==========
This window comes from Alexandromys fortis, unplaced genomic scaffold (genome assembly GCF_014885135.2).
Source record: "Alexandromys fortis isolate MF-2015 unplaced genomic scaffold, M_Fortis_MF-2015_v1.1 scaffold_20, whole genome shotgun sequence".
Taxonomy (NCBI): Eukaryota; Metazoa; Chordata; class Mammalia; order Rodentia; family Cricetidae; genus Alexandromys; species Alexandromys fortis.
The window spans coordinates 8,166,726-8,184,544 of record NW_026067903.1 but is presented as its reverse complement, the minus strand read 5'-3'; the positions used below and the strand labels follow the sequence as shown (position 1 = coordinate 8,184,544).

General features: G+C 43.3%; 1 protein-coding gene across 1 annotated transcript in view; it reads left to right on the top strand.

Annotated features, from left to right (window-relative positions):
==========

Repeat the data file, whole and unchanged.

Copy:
This window comes from Alexandromys fortis, unplaced genomic scaffold (genome assembly GCF_014885135.2).
Source record: "Alexandromys fortis isolate MF-2015 unplaced genomic scaffold, M_Fortis_MF-2015_v1.1 scaffold_20, whole genome shotgun sequence".
Taxonomy (NCBI): Eukaryota; Metazoa; Chordata; class Mammalia; order Rodentia; family Cricetidae; genus Alexandromys; species Alexandromys fortis.
The window spans coordinates 8,166,726-8,184,544 of record NW_026067903.1 but is presented as its reverse complement, the minus strand read 5'-3'; the positions used below and the strand labels follow the sequence as shown (position 1 = coordinate 8,184,544).

General features: G+C 43.3%; 1 protein-coding gene across 1 annotated transcript in view; it reads left to right on the top strand.

Annotated features, from left to right (window-relative positions):